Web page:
Joe Frazier is the most synonymous opponent attached to Muhammad Ali's name, as the rivals went toe-to-toe on three different occasions. However, "The Greatest" had another fight trilogy that tested every ounce of his abilities in the ring, and that opponent was none other than Ken Norton. Here's a look back on the first of three Ali vs. Norton fights: their March 31, 1973 tilt, which had Norton fracturing Ali's jaw and handing the global sports icon his second professional loss.
How Ali vs. Norton came together
Having suffered his first pro loss — to Joe Frazier on March 8, 1971 — Ali had gone on a 10-fight tear, counting wins against the likes of Jimmy Ellis, Buster Mathis, George Chuvalo and Floyd Patterson during the streak. That beefed up the then-31-year-old Ali's record to a dazzling 41-1 at the time and looking for his next challenge. Ken Norton, a then-29-year-old former marine and sparring partner of Frazier's, got Ali's attention via a ninth-round TKO of Henry Clark in November 1972. A few months later and "The Greatest" had agreed to meet Norton in the ring, as the bout was cemented to be held at the Sports Arena in San Diego, with Ali's NABF heavyweight title on the line.
March 31, 1973: Ali vs. Norton
While Ali may have stepped foot into the ring thinking he was going to cruise to victory, Norton's chiseled 6-3 frame alone said otherwise. His thudding punches then changed the narrative altogether, as those in attendance in San Diego and the many more watching the nationally televised bout from home would quickly realize that Ali was in serious trouble. While Norton asserted himself in the ring during the first round, the second round would become his signature career frame, as he blasted Ali so hard that he fractured his jaw.
"I felt it go. Didn't know it was a broke jaw, but I felt it," Ali said of the second-round shot in the April 23, 1973 issue of Sports Illustrated. "Got hit with a right cross over a left jab. When I got back to my corner, there was dark red, bluish blood comin' out of my mouth, but I didn't want to quit because there was too many people involved. All them people paid to get in to see me and all them people on television everywhere."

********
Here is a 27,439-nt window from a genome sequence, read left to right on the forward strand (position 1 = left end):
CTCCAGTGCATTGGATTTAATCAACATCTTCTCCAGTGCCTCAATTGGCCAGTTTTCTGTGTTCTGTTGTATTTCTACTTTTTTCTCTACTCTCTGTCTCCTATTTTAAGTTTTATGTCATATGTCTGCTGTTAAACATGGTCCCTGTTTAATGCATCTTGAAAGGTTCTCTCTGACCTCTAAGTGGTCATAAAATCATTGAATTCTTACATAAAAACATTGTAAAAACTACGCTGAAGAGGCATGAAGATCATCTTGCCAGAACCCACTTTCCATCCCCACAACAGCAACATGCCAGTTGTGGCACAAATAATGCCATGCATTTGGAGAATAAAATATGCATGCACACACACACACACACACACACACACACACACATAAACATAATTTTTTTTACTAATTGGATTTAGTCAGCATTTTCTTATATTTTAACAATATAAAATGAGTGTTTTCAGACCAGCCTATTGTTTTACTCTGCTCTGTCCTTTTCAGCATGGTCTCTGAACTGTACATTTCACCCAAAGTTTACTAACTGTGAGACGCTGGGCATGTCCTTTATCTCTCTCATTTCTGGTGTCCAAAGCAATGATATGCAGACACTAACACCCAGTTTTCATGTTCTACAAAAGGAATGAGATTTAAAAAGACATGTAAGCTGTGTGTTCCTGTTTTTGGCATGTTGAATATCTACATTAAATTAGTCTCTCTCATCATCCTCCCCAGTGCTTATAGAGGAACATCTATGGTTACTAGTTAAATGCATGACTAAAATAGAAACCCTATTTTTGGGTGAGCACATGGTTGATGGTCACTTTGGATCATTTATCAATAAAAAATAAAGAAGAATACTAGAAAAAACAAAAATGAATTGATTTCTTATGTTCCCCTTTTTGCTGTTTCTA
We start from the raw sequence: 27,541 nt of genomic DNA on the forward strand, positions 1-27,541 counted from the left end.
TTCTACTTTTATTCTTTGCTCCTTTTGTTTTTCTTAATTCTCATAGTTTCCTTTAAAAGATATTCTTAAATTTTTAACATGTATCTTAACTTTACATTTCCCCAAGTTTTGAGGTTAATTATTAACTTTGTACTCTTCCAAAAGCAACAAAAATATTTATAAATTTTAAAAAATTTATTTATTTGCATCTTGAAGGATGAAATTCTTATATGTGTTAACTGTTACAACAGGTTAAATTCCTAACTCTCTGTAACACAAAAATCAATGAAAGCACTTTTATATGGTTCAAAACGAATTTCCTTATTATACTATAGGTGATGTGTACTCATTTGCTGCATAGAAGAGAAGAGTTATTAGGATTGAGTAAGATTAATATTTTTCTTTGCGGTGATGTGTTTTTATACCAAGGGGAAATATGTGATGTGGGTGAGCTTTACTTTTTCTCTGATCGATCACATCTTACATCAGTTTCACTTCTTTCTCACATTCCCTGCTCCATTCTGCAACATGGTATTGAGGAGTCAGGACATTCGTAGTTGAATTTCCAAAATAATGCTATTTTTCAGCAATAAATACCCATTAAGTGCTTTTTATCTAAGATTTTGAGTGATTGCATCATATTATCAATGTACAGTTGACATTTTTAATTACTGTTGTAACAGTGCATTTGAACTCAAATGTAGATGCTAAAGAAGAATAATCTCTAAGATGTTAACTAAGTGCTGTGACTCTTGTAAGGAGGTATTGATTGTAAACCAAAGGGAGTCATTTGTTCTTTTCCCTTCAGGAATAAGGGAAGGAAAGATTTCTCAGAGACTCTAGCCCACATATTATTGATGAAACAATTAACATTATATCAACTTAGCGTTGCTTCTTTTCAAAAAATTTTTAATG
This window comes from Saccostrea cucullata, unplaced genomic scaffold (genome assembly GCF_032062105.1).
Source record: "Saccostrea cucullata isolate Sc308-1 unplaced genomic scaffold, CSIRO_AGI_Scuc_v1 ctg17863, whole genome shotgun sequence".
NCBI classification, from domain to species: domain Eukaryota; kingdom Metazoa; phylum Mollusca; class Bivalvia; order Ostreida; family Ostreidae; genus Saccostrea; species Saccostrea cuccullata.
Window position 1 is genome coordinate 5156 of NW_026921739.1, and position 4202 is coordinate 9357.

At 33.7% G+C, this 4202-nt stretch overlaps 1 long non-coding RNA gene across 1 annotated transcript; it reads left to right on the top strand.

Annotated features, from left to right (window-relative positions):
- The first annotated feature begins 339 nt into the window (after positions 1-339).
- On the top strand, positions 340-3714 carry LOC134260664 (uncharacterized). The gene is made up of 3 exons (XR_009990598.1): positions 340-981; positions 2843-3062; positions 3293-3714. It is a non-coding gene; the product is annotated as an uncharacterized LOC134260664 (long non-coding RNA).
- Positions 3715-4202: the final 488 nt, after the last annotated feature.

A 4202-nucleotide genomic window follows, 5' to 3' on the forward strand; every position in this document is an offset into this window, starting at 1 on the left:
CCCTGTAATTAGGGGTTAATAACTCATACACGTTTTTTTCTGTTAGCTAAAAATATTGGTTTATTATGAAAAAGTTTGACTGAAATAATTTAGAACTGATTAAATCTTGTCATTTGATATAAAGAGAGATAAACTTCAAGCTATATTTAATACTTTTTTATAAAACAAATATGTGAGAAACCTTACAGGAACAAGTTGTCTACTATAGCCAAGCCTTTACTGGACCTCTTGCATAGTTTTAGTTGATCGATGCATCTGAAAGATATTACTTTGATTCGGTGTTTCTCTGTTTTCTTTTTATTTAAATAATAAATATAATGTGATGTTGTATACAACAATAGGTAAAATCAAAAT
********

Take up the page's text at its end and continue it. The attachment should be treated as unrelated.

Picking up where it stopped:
Proving how rugged he was, Ali managed to go the distance with the broken jaw, although he suffered a 12th-round split decision defeat, which marked only his second pro loss. Years later, Norton claimed that he actually fractured Ali's jaw during the final round.
The way in which Norton brutalized Ali in their first fight paved the way for a rematch less than seven months later at The Forum in Inglewood, Calif., on Sept. 10, 1973. The bout broke out in a firefight over several sequences, while Ali flashed his jab in attempt to try to keep Norton's pressure at bay. The end result was a controversial split-decision win going to Ali.
That cloud of controversy triggered a trilogy fight more than three years later on Sept. 28, 1976 — this time at the legendary Yankee Stadium in The Bronx, NY.
The interim period between the second and third fight had Ali defeating Frazier twice and George Foreman as well, and he entered the trilogy with Norton as the reigning unified heavyweight champion of the world. Norton, on the other hand, had a second-round TKO loss to Foreman and a fifth-round TKO of Jerry Quarry as the key moments between his second and third fight against Ali.
When the dust settled on the trilogy, Ali was declared the winner by unanimous decision, although Norton bullied him enough to think he should have won yet again.
Despite losing the series 2-1, Norton left the trilogy forever known as the fighter who cracked Ali's jaw and gave "The Greatest" all he could handle ... and then some. And that's not a bad fighting legacy to have as part of his 42-7-1 pro ledger.